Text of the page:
Cleveland Indians: Omar Vizquel deserves to be in the Hall of Fame

Cleveland Indians, Omar Vizquel

Cleveland Indians’ shortstop Omar Vizquel (Photo by HEATHER HALL / AFP) (Photo by HEATHER HALL/AFP via Getty Images)

Being on the Hall of Fame ballot for the fourth time, former Cleveland Indians shortstop Omar Vizquel deserves to be inducted in 2021.

Anyone who watched the Cleveland Indians during the 1990s and the early 2000s knows that Omar Vizquel should be in the Major League Baseball Hall of Fame. An acrobat at the shortstop position, Vizquel made plays that seemed impossible look routine, doing so across 24 seasons for six teams. However, he spent the most time in an Indians’ uniform, playing from the Tribe for 11 seasons from 1994 until 2004, including all three of his All-Star appearances.

The knock against Omar Vizquel and his case for the Hall of Fame is that his offensive numbers didn’t exactly match his defensive prowess. Despite being an All-Star just three time in his career, Vizquel was awarded the Gold Glove for shortstop 11 times during his major league tenure, including a streak of nine straight that spanned from 1993, his last season in Seattle, until 2001.

Adding to his defensive resume, Vizquel maintained a .985 fielding percentage over the length of his career at shortstop while turning 1,734 doubles plays. He also played 76 games at second base during his career, committing just one error on 280 chances.

To put it into perspective, Ozzie Smith, regarded as one of the best shortstops of all-time and a 15-time Gold Glove winner, had a .978 career fielding percentage, seven points lower than Vizquel’s. Inducted into the Hall of Fame in 2002, Smith had more All-Star appearances and a Silver Slugger award to go with his defensive abilities as well.

So if offense is the difference, how far back is Vizquel? Well, for his career, Vizquel was rather average at the plate, maybe a little above. His slash line was .272/.336/.352 with just 80 home runs, but he was able to drive in 951 RBI while stealing 404 bases and drawing 1,028 walks. However, the more impressive offensive stat for Vizquel was his bunting.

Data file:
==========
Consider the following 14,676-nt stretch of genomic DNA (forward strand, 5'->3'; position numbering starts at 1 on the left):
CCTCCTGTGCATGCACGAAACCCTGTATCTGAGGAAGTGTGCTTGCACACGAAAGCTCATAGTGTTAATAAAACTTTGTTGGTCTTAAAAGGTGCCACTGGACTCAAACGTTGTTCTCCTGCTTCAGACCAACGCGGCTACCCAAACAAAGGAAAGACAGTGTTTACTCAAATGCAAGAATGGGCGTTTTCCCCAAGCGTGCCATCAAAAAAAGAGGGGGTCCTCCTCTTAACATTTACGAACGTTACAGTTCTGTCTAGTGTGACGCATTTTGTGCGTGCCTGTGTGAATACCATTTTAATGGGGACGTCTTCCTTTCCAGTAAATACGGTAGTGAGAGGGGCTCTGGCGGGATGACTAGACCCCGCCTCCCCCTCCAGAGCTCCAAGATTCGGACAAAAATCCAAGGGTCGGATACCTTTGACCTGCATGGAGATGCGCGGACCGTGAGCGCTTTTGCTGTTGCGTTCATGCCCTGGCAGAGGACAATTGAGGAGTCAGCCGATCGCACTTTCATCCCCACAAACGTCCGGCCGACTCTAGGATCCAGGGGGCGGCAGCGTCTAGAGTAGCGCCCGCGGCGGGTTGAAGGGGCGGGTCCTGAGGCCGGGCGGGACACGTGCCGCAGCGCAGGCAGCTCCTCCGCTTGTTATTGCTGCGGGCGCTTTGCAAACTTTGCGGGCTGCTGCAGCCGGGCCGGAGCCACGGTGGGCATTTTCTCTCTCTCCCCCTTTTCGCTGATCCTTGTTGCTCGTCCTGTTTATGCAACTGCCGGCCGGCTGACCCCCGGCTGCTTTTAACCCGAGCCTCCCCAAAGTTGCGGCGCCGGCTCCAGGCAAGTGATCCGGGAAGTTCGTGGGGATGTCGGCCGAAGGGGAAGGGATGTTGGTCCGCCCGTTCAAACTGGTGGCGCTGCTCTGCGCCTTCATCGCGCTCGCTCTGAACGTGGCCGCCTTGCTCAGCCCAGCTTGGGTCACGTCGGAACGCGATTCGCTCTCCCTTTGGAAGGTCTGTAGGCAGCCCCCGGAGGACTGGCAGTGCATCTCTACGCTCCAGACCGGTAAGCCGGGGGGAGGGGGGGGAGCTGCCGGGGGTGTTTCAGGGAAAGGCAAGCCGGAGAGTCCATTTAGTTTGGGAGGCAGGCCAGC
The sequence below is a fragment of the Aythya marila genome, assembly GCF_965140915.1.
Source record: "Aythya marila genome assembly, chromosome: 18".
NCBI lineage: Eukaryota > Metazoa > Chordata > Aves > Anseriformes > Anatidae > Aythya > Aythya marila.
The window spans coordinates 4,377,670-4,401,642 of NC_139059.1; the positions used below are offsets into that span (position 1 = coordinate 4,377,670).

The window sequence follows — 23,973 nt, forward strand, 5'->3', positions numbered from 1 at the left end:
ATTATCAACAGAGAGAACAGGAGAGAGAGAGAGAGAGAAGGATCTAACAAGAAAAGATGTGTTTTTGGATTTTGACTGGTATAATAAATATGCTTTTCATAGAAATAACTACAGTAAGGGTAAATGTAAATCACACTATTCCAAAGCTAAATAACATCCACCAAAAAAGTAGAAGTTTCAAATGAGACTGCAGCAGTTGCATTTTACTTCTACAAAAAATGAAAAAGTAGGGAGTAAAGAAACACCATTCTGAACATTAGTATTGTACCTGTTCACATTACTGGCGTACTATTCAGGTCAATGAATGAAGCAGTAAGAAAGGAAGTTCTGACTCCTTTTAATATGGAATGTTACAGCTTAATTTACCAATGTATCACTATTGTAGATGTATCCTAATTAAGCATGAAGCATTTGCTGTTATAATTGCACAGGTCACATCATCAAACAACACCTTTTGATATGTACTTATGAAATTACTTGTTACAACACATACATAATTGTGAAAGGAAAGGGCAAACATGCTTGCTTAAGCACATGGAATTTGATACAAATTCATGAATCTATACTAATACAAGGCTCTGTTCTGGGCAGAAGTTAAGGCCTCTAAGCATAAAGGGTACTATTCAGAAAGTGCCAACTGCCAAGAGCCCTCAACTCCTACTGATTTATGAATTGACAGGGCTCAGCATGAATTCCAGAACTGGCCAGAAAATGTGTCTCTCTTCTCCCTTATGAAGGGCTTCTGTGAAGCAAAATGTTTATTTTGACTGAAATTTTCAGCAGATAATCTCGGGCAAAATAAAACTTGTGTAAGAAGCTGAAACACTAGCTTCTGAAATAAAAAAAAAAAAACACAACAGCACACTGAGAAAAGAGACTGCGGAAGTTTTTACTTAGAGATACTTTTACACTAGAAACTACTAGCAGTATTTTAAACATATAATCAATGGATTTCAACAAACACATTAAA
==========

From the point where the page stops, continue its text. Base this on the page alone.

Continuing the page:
Batting second behind Kenny Lofton for a solid chunk of his time with the Cleveland Indians, Omar Vizquel became lethal when it came to bunting Lofton over or just a bunt in general. Over his career, Vizquel led all of baseball in sacrifice bunts on four occasions, three of which came with the Indians. Over his career, he totaled 256.

What could hold Vizquel back from the Hall of Fame is that his two best attributes on the field don’t really show up on the stat sheet too well. Being a defensive dominant player with the ability to bunt doesn’t necessarily light up the scoreboard or fill the stat sheet, but it can be the difference in games.

For Omar Vizquel, this year will mark his fourth time on the Hall of Fame ballot and each year he has moved closer to the 75% of ballots needed to be inducted. This past year he received 52.6%, fourth among those that didn’t make it. Only Curt Schilling, Roger Clemens and Barry Bonds received more ballots without making it to 75% and they will all be entering their ninth season on the ballot this year.

In an offseason where it might be hard for fans of the Cleveland Indians to find positives to focus on, the induction of Omar Vizquel could be a big bright spot should he receive the necessary votes. To the eye, Vizquel should be a shoe-in to the Hall of Fame. What he did while in the field was beyond incredible. Today, we refer to them as “Web Gems,” but for Vizquel they were nearly an every day occurrence.

The downside is that it isn’t an eye test for the Hall of Fame. Stats play into it more than anything and that’s what is holding Vizquel back. While he was incredible at shortstop, he was just above average at the plate overall. What he did well with a bat in his hand is rarely looked at in terms of Hall of Fame voting.

In a year where big names are few and far between on the ballot, perhaps more voters will take a closer look at Vizquel. However, after one of the first Hall of Fame ballots came back blank, that might be a harder argument than some would think.  The blank ballot came from the same voter that only marked Derek Jeter last year.

As for Omar Vizquel, there is no question that he deserves to be in the Hall of Fame. To do what he did, for as long as he did, is an incredible feat in any sport. He still has time to make it, but 2021 should be the year he receives the call.